The Year of Me, My and I

Taking crafts to a whole new nerdy level

As the new year creeps up on us, it is time to make decisions. I am talking about making changes, people! Over a week ago, I was introduced to the Day Zero Project and since then I have not shut up about it. The Day Zero Project is a more logical take on New Year’s resolutions. Instead of putting all of your effort into one goal (which is typically hard and sometimes unrealistic), this brilliant little plan lets you focus your efforts on 101 goals in 1001 days.

I prefer to call it my Life List, and some of the activities I have included are to read particular book series, road trip to music festivals, and give blood. I find that in the midst of trying to quit smoking, if I present myself with fun challenges (like creating a quirky apron), I will be less enticed to light up.

My work station

I am a Life List fan because not only am I putting my butt to work this year- but until 2014. Move over unrealistic bucket lists! Hey, live for today, right? I definitely do not want to wait until I am 50- years old to try to find the motivation to kiss my lover under the Eiffel Tower. Tomorrow holds no promises, get moving! Check my Life List out to spark some ideas. You can also visit the Day Zero Project official website to see what others have included on their lists for inspiration on how to start your own. If you decide to create one, be sure to check out their Tumblr blog, too. The possibilities are endless.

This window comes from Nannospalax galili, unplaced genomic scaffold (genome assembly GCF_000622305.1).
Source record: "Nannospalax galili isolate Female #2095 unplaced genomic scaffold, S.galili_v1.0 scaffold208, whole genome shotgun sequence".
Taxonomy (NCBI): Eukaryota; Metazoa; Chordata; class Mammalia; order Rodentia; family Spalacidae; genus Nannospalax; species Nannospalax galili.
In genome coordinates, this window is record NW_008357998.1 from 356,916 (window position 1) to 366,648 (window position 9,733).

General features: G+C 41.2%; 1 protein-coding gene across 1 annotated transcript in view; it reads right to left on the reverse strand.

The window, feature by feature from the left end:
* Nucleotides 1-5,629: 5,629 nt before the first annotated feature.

I could not wait until the symbolic Ball Drop to get started on a couple of the challenges on my list. I have completed number eight, “Create hanging art with garbage.” I wanted to get a bunch of neat stuff off the streets until I realized how awesome working with glass would be. I found three bottles: a Yellowtail wine bottle (dark green), Skyy Vodka (blue), a Heineken bottle (lighter green) and a gold ornament that was on the verge of gutter suicide near Target. I bought a canvas at JoAnn Fabrics and used my acrylics to paint the background a murky orange-red. I let the canvas dry while I took out some aggression on the bottles. I smashed them to pieces with a sledgehammer (I just wanted to use a sledgehammer!) and cleaned off the shards I was going to use.

Be warned: I own a sledgehammer!

I used epoxy, or glass glue, to start sticking pieces to the canvas. I had no idea where I was going with it until I accidentally dropped my craft hemp on the canvas while digging through my art bag and … voilà! The thin hemp piece fell in such a way that I decided not to touch it. So, for my first project, using glass as my “garbage”, I created a tree. It is for sure not the tree you would look out your window to find. Maybe it is dying, maybe it is a Weeping Willow, maybe the wind is blowing it down. You have to dig a little deeper to see this tree, and that is why I am so happy with the outcome. I plan on making another garbage piece soon. I know it sounds icky, but I would like to get into a dump somewhere. Access is limited at the dumps in my area, with a thousand eyes watching your every move. I will have to break the law somehow to get into one! No sweat.

Now while some goals are ongoing, such as completing number 27, (to watch every Oscar winner for Best Picture), I have other goals that require time as well, but never too much where I could get off track. Also, I definitely do not feel rushed with my Life List. There is an adequate amount of time to do it all.